Last Friday, a crew of geckoes, forty-five mice, eight Mongolian gerbils, fish, snails, and plant seedlings were rocket launched on the Bion M1 into space, for the longest animal space experiment to date, a round trip lasting thirty days. The Russian spacecraft will relay information to scientists on the ground interested in studying the health effects of space on the animals.
Animals were the pioneers for manned space flight. Scientists wanted to make sure animals could survive before they sent any humans. Russia sent dogs, rabbits, and mice on short duration flights in the early 1960s.
The last Bion expedition was in 1997, when a fifteen day expedition took Rhesus monkeys, geckos, and amphibians into space. In its half-century of existence the Bion program has sent everything from seedlings, unicellular organisms, and plants to Rhesus monkeys, insects, rats, and fish into space.
Describing the animals that are picked to take part, Pavel Soldatov of the Institute of Biomedical Problems in Russia says, “They go through selection stages no less stringent than the astronauts.” One can’t help but wonder how an animal indicates its interest in being considered—do Mongolian gerbils dream of becoming astronauts someday? The animals selected must be social animals, Soldatov says, used to living with others. Three animals (of the same species) are assigned to each cage, where they are fed a paste-like, vitamin enriched cereal and water diet six times a day over the course of the journey.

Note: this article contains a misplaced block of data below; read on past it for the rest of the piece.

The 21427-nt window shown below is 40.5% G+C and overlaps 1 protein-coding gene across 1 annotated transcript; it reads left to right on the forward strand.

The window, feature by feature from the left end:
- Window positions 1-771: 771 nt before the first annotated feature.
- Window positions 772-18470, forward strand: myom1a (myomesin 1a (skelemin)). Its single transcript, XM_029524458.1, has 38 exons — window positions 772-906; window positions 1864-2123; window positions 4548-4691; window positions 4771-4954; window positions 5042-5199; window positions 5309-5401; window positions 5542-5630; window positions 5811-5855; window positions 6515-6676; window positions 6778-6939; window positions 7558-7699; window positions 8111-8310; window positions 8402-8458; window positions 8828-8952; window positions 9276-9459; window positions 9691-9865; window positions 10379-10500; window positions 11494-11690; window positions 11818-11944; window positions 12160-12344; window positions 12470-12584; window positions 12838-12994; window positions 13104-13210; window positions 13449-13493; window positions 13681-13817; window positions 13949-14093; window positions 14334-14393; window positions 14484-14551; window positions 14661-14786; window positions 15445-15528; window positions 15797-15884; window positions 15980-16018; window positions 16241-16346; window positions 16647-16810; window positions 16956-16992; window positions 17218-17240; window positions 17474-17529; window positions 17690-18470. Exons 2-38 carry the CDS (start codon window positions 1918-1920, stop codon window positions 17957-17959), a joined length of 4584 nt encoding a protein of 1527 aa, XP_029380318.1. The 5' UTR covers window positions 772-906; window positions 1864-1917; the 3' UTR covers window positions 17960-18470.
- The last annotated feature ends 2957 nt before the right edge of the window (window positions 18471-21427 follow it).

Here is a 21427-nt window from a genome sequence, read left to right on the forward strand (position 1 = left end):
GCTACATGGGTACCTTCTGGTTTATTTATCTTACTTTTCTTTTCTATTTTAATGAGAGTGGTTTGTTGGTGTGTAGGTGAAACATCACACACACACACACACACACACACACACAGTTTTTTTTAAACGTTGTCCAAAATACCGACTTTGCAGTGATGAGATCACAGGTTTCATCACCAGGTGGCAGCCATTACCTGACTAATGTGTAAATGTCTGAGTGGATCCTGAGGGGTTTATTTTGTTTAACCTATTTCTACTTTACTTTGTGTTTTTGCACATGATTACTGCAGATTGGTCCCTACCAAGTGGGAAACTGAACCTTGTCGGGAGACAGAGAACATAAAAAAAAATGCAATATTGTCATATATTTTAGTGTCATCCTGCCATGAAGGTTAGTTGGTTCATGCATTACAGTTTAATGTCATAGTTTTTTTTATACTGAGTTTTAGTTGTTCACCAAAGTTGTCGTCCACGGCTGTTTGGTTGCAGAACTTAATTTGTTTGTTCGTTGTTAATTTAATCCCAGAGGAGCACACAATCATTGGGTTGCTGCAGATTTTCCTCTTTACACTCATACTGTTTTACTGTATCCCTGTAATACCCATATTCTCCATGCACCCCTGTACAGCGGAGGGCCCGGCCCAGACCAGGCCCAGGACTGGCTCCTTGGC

The venture isn’t solely a Russian one. NASA is partnering with Roscosmos, Russia’s Federal Space Agency, and an international team of scientists to understand the effects of spaceflight down to the cellular and molecular level. NASA has appointed nine US scientists to work on collaborative research projects with Russian scientists relating to this mission, taking a whole-organism look at the animals.
The researchers are interested in how microgravity and radiation affect sperm motility in mice, a continuation of the omnipresent scientific obsession about whether humans will be able to procreate on decades-long expeditions in space.
Other experiments focus on how microgravity affects arteries, whether the spinal column changes, whether salivary glands and tendons are impacted, and whether the reduced biomechanical forces in microgravity lead to cartilage breakdown in major joints. Scientists will study the gravity-detecting mechanisms of the inner ear, and look for the potential development of motor disorders in space based on mice behavior.
Mounted on the exterior of the spacecraft are containers that will open in orbit to explore whether peptides and nucleotides get synthesized in open space, and the effects of the vacuum of space on plant seeds.
Upon return, the animals will be studied for their adjustment back to gravity, but will then receive the
sad fate of euthanization so the scientists can more closely study the physical impacts of their journey.
Albert, First Monkey in Space image based on a photograph by NASA.